WEAVER — Nearly three months into the year they’ll spend in America, Patrik Bolander and Johannes Leber are mostly accustomed to life with adopted families in this small Alabama city.
The two attend Weaver High School, where native teens are “very friendly, and happy for no reason,” Bolander said. They’ve hiked Mount Cheaha, gone swimming at Weiss Lake, seen a Braves baseball game in Atlanta.
There are a few things, though, Bolander has trouble accepting.
First of all, it’s still “football,” not soccer, a fact that ought to be self-evident — “you use your feet,” he said recently.
Adding mayonnaise to a cold meat or pasta a salad does not make, Bolander is sure.
“Salad must have vegetables,” the 16-year-old said — another of those obvious truths.
Bolander, from Sweden, and Leber, of Germany, are two of three international students living with Weaver families this year as part of an exchange program overseen by a nonprofit based in Boston. This week was a fall break for Calhoun County School System students, and the third international student, from Thailand, was on vacation with his host family.
So far, Leber says, the stay has been “very American.” There’s not much that has surprised either teenager, both said.
Classes in the county school have been far easier than either expected, they say. Both will have to repeat a year of school back home.
In Sweden, Bolander was enrolled in classes that might best be compared to college courses here, studying a kind of political science.
Aside from a technical class both are taking in automotive repair, his favorite time of the school day is dismissal, Bolander said.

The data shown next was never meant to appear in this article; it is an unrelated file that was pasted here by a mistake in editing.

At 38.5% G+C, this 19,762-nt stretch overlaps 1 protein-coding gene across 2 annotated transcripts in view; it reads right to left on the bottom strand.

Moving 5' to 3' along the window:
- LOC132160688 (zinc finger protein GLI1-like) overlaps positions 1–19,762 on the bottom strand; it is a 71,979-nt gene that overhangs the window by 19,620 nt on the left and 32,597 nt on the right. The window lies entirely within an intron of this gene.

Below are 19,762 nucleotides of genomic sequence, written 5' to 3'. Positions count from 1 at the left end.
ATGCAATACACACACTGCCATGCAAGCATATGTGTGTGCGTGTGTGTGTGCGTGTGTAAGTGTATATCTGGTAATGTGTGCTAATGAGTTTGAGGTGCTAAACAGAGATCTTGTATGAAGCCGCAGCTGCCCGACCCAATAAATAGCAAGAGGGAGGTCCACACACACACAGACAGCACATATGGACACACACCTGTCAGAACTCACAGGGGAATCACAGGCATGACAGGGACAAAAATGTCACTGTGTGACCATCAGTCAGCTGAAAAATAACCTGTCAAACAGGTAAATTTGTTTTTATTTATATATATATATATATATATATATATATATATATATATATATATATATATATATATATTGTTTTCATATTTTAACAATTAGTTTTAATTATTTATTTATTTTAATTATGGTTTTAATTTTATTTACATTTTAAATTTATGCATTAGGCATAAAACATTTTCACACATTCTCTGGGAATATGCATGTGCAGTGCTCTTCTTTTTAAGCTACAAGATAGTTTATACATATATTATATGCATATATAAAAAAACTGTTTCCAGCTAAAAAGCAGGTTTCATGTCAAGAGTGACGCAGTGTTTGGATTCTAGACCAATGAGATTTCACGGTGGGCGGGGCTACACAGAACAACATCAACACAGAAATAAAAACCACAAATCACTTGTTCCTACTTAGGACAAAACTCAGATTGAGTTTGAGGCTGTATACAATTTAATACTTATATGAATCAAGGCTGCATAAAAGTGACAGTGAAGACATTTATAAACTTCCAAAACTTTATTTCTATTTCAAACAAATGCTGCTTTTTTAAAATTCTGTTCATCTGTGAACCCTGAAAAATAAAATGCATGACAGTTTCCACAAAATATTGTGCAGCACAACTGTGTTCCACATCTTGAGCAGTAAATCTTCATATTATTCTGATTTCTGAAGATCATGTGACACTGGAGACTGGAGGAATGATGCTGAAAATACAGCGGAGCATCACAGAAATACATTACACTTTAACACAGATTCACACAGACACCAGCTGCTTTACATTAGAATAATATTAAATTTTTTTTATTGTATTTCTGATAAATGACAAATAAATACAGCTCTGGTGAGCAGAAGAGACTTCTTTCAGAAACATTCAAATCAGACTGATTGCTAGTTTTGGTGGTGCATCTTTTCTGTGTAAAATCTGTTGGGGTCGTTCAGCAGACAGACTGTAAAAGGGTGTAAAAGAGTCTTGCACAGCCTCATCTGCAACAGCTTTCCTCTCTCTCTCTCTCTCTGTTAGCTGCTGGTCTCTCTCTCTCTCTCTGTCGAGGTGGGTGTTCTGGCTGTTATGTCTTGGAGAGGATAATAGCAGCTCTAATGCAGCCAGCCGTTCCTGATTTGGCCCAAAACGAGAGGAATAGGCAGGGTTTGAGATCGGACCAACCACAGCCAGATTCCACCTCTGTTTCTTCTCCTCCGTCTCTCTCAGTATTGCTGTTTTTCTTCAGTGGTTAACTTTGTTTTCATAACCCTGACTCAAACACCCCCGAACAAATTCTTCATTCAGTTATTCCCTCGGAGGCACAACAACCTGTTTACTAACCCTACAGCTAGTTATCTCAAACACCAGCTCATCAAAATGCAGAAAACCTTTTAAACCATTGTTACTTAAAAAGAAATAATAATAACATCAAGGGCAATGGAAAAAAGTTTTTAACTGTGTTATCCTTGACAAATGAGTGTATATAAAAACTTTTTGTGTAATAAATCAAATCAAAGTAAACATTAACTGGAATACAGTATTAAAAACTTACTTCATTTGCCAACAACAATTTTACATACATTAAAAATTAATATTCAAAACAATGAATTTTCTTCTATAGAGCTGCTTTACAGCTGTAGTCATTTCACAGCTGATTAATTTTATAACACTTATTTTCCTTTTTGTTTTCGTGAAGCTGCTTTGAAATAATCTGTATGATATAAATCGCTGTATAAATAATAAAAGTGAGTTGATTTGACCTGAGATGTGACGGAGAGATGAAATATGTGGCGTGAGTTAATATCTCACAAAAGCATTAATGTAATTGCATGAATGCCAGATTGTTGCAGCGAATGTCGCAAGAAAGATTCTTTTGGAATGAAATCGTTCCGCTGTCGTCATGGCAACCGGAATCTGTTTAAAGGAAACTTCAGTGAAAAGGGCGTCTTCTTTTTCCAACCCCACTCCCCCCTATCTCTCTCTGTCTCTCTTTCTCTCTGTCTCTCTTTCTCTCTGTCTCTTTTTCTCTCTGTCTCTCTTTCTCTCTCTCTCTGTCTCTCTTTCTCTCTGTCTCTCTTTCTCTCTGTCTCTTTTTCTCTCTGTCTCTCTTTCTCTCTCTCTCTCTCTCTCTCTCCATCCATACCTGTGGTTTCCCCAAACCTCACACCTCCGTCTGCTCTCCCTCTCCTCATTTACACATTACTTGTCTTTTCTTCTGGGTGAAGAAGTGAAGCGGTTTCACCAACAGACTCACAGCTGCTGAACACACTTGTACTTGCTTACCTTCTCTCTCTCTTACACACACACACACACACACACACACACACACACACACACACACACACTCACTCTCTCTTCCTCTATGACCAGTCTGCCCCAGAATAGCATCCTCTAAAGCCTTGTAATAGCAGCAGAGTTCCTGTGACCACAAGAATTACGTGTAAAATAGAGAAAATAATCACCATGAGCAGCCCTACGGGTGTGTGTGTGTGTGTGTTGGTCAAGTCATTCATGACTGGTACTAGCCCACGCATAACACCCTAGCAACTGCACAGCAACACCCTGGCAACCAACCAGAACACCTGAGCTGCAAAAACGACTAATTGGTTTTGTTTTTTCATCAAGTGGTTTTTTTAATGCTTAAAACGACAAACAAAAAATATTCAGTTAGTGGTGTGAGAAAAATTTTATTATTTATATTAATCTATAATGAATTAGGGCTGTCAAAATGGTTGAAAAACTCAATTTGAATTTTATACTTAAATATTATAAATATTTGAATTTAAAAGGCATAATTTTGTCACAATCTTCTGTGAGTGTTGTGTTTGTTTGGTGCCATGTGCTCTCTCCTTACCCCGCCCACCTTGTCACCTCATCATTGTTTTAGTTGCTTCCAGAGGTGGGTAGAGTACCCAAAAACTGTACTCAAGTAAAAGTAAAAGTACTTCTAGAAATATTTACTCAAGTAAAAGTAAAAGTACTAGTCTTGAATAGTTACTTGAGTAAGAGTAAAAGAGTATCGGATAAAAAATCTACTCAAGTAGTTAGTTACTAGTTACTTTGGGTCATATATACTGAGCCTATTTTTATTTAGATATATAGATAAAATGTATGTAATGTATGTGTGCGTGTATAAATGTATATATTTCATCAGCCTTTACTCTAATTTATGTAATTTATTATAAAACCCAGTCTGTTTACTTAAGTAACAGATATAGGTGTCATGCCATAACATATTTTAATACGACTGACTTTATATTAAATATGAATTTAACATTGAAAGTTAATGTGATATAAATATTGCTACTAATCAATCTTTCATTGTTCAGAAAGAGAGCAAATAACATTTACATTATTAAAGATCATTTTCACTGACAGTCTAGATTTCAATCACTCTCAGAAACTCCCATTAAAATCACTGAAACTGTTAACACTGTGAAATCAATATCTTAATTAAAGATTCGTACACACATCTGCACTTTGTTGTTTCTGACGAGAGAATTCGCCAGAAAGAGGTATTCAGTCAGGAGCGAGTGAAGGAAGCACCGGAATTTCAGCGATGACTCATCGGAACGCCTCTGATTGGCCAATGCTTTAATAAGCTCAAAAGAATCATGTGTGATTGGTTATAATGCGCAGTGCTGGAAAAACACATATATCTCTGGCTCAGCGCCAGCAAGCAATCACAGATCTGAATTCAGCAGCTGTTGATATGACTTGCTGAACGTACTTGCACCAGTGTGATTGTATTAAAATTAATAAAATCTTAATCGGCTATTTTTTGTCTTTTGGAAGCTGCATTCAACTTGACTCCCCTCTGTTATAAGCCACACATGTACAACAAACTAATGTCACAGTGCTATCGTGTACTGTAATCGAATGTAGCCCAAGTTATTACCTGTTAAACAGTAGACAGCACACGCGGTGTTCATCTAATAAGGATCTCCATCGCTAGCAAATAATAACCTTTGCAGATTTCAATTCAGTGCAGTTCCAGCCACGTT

“They’ve learned all of this,” said Courtney Hicks, one of Leber’s host parents.
The education both of the students and their hosts is less academic than it is cultural, the temporary families agreed. Hicks learned more about German food, she said, when Leber made wiener schnitzel, flattened and fried pork cutlets served with a cranberry jam and potatoes.
Leber’s learned some, himself — like the fact that most restaurants in America, especially fast food joints, offer free refills to dine-in customers.
“That was crazy,” the 15-year-old said. (He and Bolander both have fallen in love with Jack’s biscuits for breakfast. It was love at first bite, they said.)
They’ll stay through June of next year, finishing a junior year of high school in Weaver. The teens will both celebrate birthdays with their host families in the next few weeks. They’ll spend Christmas with them, too.
Bolander’s family will visit in January. He’s talked with his parents, sent his brother some American candy purchased from the consumer cathedral that is Sam’s Club.
On shopping: Both teens love spending time in area malls and in Walmart, where the variety of deodorant alone was enough to stun.
“They both love Walmart, and I spend eight hours of my day there,” joked Shane Adrian, one of Bolander’s hosts and a manager at one of the local chain stores.
Leber, meanwhile, has spoken with his family twice, he said. That’s by choice; his parents are busy, he knows — his father, a biotechnologist with the European Patent Office, and his mother the head of an architectural firm.
“The more I speak, the more I’d miss them,” Leber said. “Now that I’m in a new family ... it shouldn’t be two families at a time. I think that’s difficult.”